It Crashes!

When we encounter failures in our code, we call them bugs, and we call the process of fixing them debugging.

Normally a programmer runs their program either from an IDE (such as PyScripter, PyDev, PyCharm, Eric, etc) or they run it from the command line, so that they can directly see traceback information:

$ python exercises/heartclick/crash.py
Traceback (most recent call last):
  File "exercises/heartclick/crash.py", line 7, in <module>
    raise RuntimeError("Moo")
RuntimeError: Moo

But since we can’t do that with TDSB student accounts, we’ll have to work around it.

Why did it crash?

To catch the output of our script without being able to run our script from the command line we can do this:

>>> import subprocess,os
>>> output,_ = subprocess.Popen(
...    ['python','h:\\heartclick.py'],
...    stdout=subprocess.PIPE,
...    stderr=subprocess.STDOUT
... ).communicate()
>>> print output
Traceback (most recent call last):
  File "exercises/heartclick/game.py", line 7, in <module>
    raise RuntimeError("Moo")
RuntimeError: Moo
Traceback (most recent call last):
  File "exercises/heartclick/game.py", line 7, in <module>
    raise RuntimeError("Moo")
RuntimeError: Moo

that lets us run our script and see all of its output, but only after the game exits. The subprocess module allows us to run commands as though we had a console.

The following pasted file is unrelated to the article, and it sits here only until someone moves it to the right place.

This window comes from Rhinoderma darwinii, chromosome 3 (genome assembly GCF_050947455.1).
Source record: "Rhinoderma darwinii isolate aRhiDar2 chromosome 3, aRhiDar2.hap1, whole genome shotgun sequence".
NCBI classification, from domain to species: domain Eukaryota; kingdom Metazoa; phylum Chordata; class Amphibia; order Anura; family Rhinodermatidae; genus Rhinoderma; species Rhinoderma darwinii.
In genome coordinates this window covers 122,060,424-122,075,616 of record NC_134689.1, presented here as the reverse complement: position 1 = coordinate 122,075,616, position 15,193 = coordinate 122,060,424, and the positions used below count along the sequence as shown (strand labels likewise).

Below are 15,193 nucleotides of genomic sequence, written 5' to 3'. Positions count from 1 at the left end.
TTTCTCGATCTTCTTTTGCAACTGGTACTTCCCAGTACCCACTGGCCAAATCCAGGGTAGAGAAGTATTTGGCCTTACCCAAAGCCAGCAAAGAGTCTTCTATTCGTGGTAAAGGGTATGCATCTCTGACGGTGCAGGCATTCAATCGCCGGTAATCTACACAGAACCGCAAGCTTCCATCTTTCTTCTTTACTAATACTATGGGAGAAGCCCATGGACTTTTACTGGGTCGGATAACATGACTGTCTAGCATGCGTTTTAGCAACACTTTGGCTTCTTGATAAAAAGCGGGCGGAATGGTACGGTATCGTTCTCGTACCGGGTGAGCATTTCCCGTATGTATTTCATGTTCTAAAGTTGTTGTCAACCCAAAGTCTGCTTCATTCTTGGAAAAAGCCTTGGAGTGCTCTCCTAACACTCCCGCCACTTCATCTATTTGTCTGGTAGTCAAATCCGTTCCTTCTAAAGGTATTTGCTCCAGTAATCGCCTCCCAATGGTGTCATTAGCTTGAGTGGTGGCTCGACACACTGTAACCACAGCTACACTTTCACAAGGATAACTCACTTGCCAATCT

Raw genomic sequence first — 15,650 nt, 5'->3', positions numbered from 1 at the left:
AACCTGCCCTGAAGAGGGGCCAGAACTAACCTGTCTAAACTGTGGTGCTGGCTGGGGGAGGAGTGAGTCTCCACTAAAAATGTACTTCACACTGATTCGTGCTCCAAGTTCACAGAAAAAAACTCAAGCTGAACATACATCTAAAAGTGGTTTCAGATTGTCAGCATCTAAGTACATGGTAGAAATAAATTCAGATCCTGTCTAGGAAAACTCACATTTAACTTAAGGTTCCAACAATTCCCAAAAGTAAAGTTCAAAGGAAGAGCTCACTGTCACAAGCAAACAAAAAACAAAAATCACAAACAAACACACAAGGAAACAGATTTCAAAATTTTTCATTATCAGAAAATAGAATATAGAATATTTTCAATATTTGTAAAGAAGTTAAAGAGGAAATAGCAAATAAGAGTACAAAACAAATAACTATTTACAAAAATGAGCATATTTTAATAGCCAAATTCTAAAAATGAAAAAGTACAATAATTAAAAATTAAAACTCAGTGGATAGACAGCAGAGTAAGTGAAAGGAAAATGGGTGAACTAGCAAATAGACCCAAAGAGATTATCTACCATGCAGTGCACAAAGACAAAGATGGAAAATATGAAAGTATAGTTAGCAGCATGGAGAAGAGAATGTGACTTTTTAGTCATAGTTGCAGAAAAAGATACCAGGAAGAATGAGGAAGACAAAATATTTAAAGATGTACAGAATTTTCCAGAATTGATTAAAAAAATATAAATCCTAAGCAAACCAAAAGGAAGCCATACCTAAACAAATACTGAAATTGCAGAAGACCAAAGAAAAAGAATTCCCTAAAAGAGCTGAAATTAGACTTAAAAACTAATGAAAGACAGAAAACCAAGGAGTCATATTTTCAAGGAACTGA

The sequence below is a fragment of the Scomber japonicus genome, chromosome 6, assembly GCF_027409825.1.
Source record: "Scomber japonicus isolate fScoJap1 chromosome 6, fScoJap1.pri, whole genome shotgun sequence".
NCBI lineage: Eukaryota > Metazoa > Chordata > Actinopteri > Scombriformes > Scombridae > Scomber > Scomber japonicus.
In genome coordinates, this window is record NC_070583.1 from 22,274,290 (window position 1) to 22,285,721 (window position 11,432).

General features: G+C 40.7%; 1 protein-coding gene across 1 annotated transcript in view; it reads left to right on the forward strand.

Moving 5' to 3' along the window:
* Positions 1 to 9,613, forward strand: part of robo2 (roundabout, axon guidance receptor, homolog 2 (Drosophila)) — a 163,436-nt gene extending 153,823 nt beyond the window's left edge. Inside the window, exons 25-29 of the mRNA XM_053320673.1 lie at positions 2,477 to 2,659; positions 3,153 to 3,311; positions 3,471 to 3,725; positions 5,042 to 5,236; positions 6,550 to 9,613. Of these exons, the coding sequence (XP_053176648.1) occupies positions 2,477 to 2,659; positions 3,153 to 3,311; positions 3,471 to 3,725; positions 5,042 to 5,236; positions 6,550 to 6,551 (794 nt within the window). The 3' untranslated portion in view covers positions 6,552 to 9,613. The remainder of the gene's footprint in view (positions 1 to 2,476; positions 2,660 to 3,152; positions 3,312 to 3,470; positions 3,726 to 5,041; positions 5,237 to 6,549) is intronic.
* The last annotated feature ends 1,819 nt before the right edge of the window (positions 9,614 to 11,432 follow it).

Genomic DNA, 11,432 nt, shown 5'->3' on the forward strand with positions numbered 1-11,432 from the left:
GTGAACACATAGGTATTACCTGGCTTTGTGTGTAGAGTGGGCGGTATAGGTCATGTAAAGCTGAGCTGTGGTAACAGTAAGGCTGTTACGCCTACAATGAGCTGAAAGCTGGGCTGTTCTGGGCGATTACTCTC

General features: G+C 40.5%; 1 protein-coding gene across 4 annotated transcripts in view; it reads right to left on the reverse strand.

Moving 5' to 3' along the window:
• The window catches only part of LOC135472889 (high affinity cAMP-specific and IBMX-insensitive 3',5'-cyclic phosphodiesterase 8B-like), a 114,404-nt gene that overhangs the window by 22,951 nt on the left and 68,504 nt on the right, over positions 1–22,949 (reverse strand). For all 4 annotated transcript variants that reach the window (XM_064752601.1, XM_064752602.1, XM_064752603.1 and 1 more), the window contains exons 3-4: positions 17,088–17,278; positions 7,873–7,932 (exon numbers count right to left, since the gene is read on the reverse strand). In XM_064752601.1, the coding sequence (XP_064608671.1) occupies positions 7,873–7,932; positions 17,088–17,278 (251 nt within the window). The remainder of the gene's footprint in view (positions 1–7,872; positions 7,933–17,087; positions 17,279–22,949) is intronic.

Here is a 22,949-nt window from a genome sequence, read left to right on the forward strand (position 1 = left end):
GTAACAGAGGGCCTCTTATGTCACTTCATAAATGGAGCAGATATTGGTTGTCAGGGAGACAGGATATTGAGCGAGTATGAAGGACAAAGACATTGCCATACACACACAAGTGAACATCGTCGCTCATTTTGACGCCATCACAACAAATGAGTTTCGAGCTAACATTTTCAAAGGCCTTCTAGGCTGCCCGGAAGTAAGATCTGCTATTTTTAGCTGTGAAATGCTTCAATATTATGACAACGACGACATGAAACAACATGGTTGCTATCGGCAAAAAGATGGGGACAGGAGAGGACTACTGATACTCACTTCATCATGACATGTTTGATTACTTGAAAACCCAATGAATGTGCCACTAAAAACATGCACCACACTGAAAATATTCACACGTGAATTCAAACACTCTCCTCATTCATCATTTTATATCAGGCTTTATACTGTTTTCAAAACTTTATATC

We can also store this in a script that we can double-click:

import subprocess,os
output,_ = subprocess.Popen(
    ['python','h:\\heartclick.py'],
    stdout=subprocess.PIPE,
    stderr=subprocess.STDOUT
).communicate()
print(output)
raw_input('Hit <enter> to close: ')

Pause Before Crash-exit

We can install a “hook” in our game as sys.excepthook() so that the console doesn’t just close on failures, but instead lets you read the traceback and asks you to hit <enter> to close the console.

import sys
def print_and_wait(type,value,traceback):
    sys.__excepthook__(type,value,traceback)
    raw_input("Press <enter> to close: ")
sys.excepthook = print_and_wait

Debugging/Line by Line

You can also try stepping through your game line-by-line to see what is happening:

import pdb
pdb.set_trace()

When those lines are encountered (called a breakpoint) the debugger will start and let you step through your code line-by-line. The major commands you’ll want to use are:

  • n – next line
  • c – continue to run the script without pausing at each line (until the next breakpoint)
  • q – quit exit and cause the script to crash/close
  • p <something> – print out a variable

Here’s what a debugging session looks like:

> /home/mcfletch/2daypython/exercises/heartclick/game.py(9)<module>()
-> clock = pygame.time.Clock()
(Pdb) n
> /home/mcfletch/2daypython/exercises/heartclick/game.py(12)<module>()
-> screen = pygame.display.set_mode((300, 300))
(Pdb) n
> /home/mcfletch/2daypython/exercises/heartclick/game.py(13)<module>()
-> pygame.display.init()
(Pdb) p screen
<Surface(300x300x32 SW)>
(Pdb) n
> /home/mcfletch/2daypython/exercises/heartclick/game.py(21)<module>()
-> import os
(Pdb)
> /home/mcfletch/2daypython/exercises/heartclick/game.py(24)<module>()
-> HERE = os.path.dirname(__file__)
(Pdb) n
> /home/mcfletch/2daypython/exercises/heartclick/game.py(27)<module>()
-> heart_filename = os.path.join(HERE,'heart.png')
(Pdb) p HERE
'exercises/heartclick'
(Pdb) q

pdb is a very basic debugger with simple command-line controls.